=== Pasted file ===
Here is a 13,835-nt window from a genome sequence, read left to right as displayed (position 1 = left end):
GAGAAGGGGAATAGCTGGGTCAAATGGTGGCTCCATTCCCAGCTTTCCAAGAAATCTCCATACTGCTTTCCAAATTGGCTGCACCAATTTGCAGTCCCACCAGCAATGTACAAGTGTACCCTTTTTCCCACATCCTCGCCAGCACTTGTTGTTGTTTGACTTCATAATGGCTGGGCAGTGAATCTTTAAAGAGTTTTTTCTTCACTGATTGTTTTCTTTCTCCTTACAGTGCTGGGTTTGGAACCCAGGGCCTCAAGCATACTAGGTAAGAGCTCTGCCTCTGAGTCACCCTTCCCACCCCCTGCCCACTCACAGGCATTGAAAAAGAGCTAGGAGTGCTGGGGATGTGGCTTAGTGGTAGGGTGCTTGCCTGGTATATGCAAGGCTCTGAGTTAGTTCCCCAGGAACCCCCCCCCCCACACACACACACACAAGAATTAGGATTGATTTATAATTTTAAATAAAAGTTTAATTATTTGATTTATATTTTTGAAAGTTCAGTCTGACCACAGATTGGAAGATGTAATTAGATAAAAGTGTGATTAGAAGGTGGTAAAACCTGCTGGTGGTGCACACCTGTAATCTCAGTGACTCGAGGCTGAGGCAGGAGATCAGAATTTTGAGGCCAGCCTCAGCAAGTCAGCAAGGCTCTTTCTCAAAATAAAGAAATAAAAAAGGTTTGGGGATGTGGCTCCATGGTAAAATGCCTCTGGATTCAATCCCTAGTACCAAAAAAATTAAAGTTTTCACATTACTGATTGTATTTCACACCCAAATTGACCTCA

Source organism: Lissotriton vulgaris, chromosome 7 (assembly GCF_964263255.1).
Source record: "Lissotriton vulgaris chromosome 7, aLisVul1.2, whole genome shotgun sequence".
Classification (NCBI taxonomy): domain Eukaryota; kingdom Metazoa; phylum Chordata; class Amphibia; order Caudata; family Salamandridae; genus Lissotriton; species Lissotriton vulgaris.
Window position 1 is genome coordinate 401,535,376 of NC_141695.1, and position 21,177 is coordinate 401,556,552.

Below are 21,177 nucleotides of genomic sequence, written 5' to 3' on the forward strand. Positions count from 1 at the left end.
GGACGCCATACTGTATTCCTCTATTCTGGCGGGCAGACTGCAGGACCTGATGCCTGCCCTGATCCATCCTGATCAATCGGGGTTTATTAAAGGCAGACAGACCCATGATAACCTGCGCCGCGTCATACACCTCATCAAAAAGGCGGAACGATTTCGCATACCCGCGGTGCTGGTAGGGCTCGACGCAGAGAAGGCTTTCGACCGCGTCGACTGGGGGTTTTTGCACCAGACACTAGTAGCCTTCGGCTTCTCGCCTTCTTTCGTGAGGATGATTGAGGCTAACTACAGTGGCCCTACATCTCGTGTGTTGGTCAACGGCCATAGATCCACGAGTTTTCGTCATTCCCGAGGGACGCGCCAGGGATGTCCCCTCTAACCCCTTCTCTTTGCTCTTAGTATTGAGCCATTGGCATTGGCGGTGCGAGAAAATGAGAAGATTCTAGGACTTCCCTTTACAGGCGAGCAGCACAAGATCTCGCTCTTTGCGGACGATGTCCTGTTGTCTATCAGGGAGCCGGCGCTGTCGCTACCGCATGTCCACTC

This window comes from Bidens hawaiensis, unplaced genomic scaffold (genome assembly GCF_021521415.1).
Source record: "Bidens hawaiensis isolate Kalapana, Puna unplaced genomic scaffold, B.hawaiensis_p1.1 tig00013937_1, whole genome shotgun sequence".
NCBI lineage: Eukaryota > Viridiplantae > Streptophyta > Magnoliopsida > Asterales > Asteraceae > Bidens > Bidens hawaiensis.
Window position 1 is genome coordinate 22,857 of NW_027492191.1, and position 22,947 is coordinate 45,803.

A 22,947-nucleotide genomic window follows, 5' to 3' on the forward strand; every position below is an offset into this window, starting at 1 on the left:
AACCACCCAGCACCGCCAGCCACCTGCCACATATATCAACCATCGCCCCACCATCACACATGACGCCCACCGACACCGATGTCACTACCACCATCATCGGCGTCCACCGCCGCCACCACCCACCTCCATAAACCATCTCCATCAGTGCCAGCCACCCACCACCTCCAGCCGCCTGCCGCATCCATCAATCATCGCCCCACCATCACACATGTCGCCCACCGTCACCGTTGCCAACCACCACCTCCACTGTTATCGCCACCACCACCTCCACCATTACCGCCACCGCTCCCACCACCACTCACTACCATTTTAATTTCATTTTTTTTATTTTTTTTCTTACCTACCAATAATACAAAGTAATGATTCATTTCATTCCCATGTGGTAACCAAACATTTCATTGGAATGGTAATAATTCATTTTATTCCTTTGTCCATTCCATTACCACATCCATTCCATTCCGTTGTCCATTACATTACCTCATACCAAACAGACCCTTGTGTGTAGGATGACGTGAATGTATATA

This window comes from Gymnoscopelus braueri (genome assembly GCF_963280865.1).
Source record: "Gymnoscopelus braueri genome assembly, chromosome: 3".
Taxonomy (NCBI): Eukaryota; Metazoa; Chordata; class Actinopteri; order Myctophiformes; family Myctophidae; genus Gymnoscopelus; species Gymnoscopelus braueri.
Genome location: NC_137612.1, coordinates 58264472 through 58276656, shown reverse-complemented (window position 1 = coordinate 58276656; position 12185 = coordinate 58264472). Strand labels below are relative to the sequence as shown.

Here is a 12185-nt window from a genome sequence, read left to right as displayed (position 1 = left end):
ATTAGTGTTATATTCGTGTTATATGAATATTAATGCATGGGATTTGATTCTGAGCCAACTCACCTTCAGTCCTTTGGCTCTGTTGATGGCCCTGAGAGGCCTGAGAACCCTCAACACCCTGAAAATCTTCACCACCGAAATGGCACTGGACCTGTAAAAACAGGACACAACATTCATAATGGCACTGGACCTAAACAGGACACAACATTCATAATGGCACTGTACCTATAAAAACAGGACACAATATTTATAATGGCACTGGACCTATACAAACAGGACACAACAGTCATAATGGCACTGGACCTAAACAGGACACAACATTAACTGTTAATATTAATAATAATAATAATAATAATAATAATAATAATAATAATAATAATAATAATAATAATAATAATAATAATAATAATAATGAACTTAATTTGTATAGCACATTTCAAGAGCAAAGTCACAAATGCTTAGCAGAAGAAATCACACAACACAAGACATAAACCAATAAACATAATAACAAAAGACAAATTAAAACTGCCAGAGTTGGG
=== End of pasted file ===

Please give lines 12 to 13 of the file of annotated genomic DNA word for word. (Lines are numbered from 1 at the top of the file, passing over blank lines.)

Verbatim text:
Window position 1 is genome coordinate 22,857 of NW_027492191.1, and position 22,947 is coordinate 45,803.

A 22,947-nucleotide genomic window follows, 5' to 3' on the forward strand; every position below is an offset into this window, starting at 1 on the left: